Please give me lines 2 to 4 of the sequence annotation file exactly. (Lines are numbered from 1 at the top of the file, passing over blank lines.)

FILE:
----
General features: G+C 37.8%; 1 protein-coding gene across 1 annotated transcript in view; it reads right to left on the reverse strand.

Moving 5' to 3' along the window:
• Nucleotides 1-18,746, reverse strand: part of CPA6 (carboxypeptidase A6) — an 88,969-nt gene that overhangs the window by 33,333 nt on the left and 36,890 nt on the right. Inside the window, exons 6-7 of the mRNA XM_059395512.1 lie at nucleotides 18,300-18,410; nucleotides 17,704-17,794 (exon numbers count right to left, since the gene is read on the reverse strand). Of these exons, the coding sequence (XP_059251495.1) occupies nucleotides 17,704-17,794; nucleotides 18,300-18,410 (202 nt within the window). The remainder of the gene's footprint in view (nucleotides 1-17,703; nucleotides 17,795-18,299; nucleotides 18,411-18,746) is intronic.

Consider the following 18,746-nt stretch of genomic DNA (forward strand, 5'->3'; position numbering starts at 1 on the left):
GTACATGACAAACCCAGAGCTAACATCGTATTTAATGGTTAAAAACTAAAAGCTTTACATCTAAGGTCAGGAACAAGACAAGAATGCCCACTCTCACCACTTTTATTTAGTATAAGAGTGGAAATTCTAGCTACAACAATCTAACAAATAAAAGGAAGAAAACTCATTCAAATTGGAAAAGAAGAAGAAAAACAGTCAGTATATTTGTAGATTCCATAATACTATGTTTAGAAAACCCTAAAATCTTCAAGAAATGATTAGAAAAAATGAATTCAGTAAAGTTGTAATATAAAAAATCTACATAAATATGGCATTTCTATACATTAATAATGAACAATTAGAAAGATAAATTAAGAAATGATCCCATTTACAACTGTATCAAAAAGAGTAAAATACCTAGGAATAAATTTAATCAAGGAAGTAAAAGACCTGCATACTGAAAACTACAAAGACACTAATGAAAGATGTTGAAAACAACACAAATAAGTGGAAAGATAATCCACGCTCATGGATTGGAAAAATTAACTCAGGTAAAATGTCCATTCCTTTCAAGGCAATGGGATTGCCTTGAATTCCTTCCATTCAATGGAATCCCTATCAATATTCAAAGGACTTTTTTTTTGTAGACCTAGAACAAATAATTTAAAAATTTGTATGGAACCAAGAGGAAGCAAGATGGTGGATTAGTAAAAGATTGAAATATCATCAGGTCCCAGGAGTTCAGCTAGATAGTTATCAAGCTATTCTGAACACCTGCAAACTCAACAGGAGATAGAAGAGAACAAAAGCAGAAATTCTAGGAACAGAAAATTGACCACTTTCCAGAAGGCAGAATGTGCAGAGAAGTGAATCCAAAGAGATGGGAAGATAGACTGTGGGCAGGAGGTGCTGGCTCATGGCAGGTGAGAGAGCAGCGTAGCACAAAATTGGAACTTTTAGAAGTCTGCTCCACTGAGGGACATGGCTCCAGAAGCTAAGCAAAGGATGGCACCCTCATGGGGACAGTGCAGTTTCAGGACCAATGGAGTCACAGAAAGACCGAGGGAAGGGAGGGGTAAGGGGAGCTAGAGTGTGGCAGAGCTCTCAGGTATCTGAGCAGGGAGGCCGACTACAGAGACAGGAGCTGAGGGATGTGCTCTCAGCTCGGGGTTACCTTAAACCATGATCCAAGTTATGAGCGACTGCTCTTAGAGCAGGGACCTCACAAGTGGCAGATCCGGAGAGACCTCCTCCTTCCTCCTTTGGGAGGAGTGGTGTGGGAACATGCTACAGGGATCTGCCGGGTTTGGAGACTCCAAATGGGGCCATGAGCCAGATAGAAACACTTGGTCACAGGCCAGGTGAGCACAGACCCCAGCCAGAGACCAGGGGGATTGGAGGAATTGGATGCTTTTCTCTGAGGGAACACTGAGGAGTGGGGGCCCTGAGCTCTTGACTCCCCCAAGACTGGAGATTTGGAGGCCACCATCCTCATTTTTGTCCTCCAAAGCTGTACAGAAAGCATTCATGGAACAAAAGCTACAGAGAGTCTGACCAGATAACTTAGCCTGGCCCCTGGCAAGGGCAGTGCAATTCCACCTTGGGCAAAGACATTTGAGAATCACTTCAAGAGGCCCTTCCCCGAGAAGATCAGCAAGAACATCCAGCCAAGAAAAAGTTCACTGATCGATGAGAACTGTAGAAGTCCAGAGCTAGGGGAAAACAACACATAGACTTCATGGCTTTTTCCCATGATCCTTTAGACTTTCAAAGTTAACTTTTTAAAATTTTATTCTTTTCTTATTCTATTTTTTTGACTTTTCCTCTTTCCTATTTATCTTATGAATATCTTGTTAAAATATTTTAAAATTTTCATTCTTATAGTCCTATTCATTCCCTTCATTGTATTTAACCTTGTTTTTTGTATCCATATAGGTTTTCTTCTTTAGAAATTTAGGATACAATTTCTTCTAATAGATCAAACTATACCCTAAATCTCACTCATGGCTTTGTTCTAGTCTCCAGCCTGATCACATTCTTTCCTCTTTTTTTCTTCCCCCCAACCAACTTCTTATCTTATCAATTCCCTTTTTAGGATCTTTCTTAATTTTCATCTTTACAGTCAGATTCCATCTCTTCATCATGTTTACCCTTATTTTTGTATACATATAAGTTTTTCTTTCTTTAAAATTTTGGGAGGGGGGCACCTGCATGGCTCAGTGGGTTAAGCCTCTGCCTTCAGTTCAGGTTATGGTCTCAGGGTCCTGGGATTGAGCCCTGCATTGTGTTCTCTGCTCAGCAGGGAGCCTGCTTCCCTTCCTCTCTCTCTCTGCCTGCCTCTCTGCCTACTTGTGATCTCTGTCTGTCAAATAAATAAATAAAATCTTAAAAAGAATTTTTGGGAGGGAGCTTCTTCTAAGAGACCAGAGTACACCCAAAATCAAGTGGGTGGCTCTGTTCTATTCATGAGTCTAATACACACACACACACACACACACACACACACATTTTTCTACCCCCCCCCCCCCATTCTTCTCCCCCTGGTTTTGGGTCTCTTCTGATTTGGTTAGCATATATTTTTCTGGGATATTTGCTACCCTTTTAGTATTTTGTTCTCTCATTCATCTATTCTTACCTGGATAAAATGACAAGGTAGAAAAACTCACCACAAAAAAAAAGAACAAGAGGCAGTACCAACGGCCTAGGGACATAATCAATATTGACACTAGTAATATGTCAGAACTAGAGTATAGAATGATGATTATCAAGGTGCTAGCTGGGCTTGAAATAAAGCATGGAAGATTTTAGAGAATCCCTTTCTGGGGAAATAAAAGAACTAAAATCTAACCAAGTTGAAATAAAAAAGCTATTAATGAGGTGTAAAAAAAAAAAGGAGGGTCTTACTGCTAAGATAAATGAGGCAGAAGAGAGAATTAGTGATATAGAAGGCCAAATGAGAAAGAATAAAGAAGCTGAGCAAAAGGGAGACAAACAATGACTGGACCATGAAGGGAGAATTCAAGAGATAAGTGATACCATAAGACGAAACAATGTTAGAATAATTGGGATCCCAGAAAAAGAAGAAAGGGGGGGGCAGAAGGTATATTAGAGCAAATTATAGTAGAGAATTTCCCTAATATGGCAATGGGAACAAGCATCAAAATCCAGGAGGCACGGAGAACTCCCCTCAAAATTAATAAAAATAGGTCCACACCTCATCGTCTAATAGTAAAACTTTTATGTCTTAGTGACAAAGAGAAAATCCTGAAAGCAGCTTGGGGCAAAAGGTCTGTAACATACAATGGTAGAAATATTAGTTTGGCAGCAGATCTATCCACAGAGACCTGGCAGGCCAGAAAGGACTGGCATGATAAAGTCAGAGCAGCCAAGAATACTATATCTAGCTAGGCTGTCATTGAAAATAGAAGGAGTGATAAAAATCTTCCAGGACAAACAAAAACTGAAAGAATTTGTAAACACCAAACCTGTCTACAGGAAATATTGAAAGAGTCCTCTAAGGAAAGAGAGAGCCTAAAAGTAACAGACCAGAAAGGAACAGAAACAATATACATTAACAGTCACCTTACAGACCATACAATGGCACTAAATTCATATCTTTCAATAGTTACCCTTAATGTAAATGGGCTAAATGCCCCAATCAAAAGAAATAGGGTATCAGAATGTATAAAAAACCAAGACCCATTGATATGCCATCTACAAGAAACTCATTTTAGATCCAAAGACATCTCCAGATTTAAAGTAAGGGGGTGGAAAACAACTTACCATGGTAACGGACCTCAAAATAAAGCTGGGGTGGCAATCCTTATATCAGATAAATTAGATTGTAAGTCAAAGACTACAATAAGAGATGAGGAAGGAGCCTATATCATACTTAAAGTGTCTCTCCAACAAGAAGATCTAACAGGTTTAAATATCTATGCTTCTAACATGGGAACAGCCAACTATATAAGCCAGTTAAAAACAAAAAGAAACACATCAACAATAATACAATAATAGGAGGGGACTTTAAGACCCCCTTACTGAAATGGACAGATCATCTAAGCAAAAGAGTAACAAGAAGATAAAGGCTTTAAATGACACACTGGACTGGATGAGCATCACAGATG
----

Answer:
Moving 5' to 3' along the window:
• Nucleotides 1-18,746, reverse strand: part of CPA6 (carboxypeptidase A6) — an 88,969-nt gene that overhangs the window by 33,333 nt on the left and 36,890 nt on the right. Inside the window, exons 6-7 of the mRNA XM_059395512.1 lie at nucleotides 18,300-18,410; nucleotides 17,704-17,794 (exon numbers count right to left, since the gene is read on the reverse strand). Of these exons, the coding sequence (XP_059251495.1) occupies nucleotides 17,704-17,794; nucleotides 18,300-18,410 (202 nt within the window). The remainder of the gene's footprint in view (nucleotides 1-17,703; nucleotides 17,795-18,299; nucleotides 18,411-18,746) is intronic.

Consider the following 18,746-nt stretch of genomic DNA (forward strand, 5'->3'; position numbering starts at 1 on the left):